New nerve centre for Huntsman

The migration of the control and safety system for nine lines took place over ten days. It was a project that delved deep into the nerve centre of Huntsman, a chemical company in Rotterdam. Project Manager Ruïz Knobel takes you behind the scenes of this operation..

Botlek, Rotterdam.

Home to one of the dozens of plants worldwide owned by the American company Huntsman. Here, Huntsman manufactures semi-finished goods for the automotive sector and more. “The control system in this plant was over 40 years old”, says Ruïz, to provide a little background. “That meant it was
becoming increasingly difficult to integrate new components. What’s more, Huntsman also wanted to invest more in cybersecurity. The migration to a
new control and safety system was a necessity.” To make sure the switch ran smoothly, Huntsman brought the original integrator on board: Emerson.
“Such a large-scale migration, however, involves more than just software. You also have to replace sensors, work on cables, and make changes to the control panels. You need to assess what can still be used and what has to be replaced. In short, it was a complete project. Huntsman’s plant manager summed it up nicely: If this were an operation and the factory were the patient, we’d be carrying out a brain transplant. We’d take the old brain out and put a new one in.”

Twenty-two engineers, two weeks, two shifts

“Emerson engaged our services for everything that wasn’t related to software. After all, this sort of migration is our field of expertise. We have the know-how in the field of construction and engineering for control panels. When you combine that with our experience in carrying out on-site installations, you can be sure that we know how  to bring this sort of complex assignment to a successful conclusion. Emerson dealt with the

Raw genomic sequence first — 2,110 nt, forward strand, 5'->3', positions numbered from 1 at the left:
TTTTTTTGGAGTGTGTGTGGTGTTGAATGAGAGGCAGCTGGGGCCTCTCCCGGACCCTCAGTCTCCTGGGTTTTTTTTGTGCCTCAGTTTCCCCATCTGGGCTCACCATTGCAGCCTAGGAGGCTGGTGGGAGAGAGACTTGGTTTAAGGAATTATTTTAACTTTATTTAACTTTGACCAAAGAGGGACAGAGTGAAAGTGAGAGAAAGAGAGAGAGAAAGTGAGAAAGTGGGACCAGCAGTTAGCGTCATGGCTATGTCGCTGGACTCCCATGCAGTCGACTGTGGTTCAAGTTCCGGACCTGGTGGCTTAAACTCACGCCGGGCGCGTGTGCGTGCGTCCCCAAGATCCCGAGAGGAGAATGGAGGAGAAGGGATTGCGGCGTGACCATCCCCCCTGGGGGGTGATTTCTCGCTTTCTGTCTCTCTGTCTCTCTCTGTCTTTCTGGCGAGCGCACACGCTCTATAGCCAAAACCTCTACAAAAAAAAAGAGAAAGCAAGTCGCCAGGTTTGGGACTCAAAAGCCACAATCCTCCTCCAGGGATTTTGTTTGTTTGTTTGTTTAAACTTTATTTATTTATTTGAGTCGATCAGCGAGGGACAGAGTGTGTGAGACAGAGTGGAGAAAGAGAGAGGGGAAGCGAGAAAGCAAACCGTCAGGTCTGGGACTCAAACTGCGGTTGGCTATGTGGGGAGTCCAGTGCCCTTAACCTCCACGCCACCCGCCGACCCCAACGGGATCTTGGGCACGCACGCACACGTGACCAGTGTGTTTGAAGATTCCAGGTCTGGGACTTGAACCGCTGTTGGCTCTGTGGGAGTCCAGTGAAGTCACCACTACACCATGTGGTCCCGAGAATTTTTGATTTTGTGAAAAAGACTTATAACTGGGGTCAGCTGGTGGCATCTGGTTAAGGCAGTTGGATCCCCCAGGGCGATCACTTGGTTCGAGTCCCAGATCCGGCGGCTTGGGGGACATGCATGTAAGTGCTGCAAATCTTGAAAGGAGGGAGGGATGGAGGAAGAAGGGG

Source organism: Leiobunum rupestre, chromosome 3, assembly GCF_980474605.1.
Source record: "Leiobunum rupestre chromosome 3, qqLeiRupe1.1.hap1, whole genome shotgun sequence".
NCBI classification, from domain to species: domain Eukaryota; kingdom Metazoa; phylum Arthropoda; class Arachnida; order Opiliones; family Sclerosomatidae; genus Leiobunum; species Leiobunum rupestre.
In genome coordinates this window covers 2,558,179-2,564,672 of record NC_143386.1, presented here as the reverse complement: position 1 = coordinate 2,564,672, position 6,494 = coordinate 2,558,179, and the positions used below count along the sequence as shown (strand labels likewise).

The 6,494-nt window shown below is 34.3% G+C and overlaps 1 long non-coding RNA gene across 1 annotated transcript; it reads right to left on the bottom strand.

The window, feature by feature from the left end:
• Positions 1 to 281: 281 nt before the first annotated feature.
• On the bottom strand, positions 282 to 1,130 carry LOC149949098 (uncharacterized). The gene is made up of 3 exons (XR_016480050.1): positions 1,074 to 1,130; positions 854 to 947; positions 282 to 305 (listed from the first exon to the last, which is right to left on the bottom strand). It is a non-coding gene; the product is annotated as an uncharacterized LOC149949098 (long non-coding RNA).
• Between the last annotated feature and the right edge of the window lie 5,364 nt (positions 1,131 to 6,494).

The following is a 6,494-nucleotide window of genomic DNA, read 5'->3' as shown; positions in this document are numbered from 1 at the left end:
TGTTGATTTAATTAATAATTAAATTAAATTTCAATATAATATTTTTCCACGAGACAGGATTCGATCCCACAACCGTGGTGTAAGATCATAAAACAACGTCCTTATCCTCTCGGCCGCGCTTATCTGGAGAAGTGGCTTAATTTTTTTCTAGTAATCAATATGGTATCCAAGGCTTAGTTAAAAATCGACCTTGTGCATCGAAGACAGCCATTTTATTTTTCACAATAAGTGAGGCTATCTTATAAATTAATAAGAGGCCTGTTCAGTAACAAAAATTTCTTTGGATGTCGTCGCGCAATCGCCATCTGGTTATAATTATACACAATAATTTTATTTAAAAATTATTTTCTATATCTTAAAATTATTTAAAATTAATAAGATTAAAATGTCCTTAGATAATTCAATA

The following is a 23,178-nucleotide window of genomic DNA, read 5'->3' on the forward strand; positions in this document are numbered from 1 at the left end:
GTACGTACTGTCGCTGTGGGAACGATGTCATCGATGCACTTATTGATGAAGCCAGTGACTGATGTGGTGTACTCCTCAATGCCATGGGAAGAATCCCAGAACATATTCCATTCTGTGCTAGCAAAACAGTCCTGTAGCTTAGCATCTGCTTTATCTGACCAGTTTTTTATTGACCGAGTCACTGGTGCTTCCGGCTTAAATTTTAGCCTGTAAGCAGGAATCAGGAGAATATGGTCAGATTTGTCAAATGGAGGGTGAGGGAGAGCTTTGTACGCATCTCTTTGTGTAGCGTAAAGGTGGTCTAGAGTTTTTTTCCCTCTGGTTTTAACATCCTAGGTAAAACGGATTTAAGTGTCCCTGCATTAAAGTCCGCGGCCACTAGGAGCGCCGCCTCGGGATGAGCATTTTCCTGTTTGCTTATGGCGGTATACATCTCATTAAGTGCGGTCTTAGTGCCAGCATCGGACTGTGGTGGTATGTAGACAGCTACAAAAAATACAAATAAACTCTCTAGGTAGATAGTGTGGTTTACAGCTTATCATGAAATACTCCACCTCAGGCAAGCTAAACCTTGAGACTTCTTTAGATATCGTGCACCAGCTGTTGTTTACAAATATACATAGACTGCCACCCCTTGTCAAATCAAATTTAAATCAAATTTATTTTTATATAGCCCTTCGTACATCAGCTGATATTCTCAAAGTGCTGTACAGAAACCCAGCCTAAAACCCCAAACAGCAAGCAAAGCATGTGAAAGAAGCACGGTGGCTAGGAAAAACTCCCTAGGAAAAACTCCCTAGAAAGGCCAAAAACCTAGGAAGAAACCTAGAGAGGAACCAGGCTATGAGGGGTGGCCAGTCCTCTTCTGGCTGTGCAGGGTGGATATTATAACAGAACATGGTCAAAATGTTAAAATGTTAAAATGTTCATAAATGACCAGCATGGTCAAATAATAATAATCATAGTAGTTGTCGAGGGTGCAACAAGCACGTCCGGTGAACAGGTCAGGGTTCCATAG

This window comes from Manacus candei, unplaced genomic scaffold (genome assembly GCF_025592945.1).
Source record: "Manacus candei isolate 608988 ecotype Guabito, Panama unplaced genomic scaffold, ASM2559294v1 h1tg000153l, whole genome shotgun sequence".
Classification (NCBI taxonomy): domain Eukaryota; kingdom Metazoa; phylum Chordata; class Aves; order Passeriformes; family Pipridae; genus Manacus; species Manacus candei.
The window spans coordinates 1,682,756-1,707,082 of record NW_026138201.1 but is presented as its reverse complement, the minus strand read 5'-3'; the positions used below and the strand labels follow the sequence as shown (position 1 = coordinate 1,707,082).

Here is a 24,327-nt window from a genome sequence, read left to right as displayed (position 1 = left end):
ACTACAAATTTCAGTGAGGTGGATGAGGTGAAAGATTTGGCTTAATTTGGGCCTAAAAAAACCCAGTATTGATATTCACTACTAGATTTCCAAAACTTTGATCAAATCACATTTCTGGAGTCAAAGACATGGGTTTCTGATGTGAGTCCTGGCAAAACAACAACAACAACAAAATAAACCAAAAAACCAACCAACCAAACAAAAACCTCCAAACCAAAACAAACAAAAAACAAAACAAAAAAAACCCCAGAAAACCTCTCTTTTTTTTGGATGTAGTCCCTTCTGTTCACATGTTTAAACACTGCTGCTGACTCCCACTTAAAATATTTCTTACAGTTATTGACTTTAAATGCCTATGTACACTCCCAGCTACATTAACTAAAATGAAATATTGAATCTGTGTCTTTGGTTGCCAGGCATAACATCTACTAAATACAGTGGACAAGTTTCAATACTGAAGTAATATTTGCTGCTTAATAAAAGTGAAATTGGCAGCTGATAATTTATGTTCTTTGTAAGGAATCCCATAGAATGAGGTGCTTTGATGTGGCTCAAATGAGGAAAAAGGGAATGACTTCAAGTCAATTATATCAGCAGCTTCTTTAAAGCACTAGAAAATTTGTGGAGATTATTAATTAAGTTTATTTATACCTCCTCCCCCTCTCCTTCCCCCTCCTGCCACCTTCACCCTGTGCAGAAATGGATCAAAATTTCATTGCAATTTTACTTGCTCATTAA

software while we handled everything else – including arranging the prefab concrete units so they could accommodate certain panels.” “To start with, our engineers mapped everything out. The Huntsman factory has nine lines in total, but no two lines are the same. They started with number one, and worked their way across the lines. We first had to establish a few basics: What do we need to do with this line? What are we trying to achieve?  And which electrotechnical and mechanical activities do we need for the job? This meant we were well prepared.” “We drew up the planning in the next step. Huntsman told us when each line could be shut down. It was then up to us to translate that information into an efficient schedule for the work”, says Ruïz. “Our staff did an unbelievable job. We were on site for two weeks, and twenty-two engineers worked almost 24/7 across two shifts. Including Sundays.”

A boat trip as a thank-you

“We did a good job. We received compliments for our flexibility, expertise and determination. I also felt a lot of gratitude. To bring the project to a close, we and the Emerson team were invited on a boat trip around the port. It was great fun! The project had a few tense moments, but we all managed to do our jobs well. I’d like to thank all my colleagues for their efforts, as we really did it as a team.””

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